House Bill 3111 was passed by the Republican controlled House 53 to 46, with no Democrats voting in favor, and two Republicans (one of whom is the only medical doctor in the House) voting against. There are some good quotes from pissed-off Democrats in the state House in this article, such as the one from Scott Inman, D-Del City: "What this bill was all about was the insurance industry saying we want more time to be able to kill any mandate bill that comes down the pike." Or these from Ryan Kiesel, D-Seminole: "It is repugnant that an insurance company that takes your dollars won't cover an exam that can save your life.... We're not asking insurance companies to do something that's out of the ordinary. We're asking them to do something that they should be doing already."

Two more quick points:

1. This bill is a perfect example of the process by which individual rights and freedoms are taken away by those in power. Curtailing freedom is never done in one fell swoop; it's always a long road that starts out with limits, then restrictions, then obstacles, then narrowly viewed readings, until finally whatever right was there is effectively gone and nobody notices that they don't have it anymore. Now, medical insurance may not be a right like free speech or not having your stuff illegally searched and siezed, but the process is the same.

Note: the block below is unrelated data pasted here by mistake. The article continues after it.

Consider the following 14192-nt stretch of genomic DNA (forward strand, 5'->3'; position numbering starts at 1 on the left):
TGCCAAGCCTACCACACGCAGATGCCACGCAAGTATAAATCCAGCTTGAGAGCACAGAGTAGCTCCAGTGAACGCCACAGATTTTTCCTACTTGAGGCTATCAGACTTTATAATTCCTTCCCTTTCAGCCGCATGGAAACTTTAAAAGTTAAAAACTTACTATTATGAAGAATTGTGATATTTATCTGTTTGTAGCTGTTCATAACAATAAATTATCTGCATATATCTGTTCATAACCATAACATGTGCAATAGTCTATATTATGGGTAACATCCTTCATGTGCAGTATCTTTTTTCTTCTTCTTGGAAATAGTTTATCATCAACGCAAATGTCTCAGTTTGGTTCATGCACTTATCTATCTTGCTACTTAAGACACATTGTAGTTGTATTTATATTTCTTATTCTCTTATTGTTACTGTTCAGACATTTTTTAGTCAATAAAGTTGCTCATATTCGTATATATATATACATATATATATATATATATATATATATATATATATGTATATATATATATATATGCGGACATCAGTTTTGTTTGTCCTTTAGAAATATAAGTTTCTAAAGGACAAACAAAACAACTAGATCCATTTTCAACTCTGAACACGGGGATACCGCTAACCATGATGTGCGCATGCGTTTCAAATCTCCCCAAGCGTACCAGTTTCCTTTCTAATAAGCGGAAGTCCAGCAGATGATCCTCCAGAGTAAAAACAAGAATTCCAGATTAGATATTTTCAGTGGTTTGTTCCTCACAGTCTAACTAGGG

2. The talk of the nation shouldn't be about "Universal Coverage" or "Covering the Uninsured" because insurance doesn't take care of you, doctors and nurses and hospitals do. Getting sick isn't something that can be planned, and it isn't limited to certain people, and it isn't cheap. That's why if our government exists to protect and serve the people over which it rules, and if it believes that a healthy population is in the interest of the state, the government should be the entity that dispenses the health care, not the health insurance.


Jacob said...

The tests and procedures you gave as examples (in the mandate, I guess) all seemed to relatively inexpensive, though. Do you know why insurances companies fight these in particular (as opposed to more costly procedures)? And are all of them along the lines of preventative care? Don't those usually save whoever's paying the bill more in the long run? Why wouldn't insurance companies be in favor of these? Is the number of additional people who would get the future proposed screenings (but don't currently get them) so high that added together they cost more than the catastrophic intervention required when no screening is performed (always stressed to be as the most expensive part of health coverage).

Steve said...

The mandates that are existing wouldn't be threatened by this legislation, as I understand it, so the insurance companies would be fighting against future coverage mandates that may include lifelong illnesses. They probably already don't like the idea of paying for patients with the incurable inflictions of diabetes and mental illnesses.

As for not wanting to cover screening tests for some diseases, preventative care may not actually be in the best interest of the insurer. On average people change insurers every 5 years because they change jobs or because the employers themselves change health plans when one company raises rates more than others (that study may have been one I linked to on the sidebar, I don't remember). So the insurers don't want to get stuck paying for someone's long-term illness in the short term if that person isn't even going to be with the same insurance company in the long term.

Jacob said...

I totally hadn't considered the frequency of insurer changes. Makes total sense. Thanks, Steve.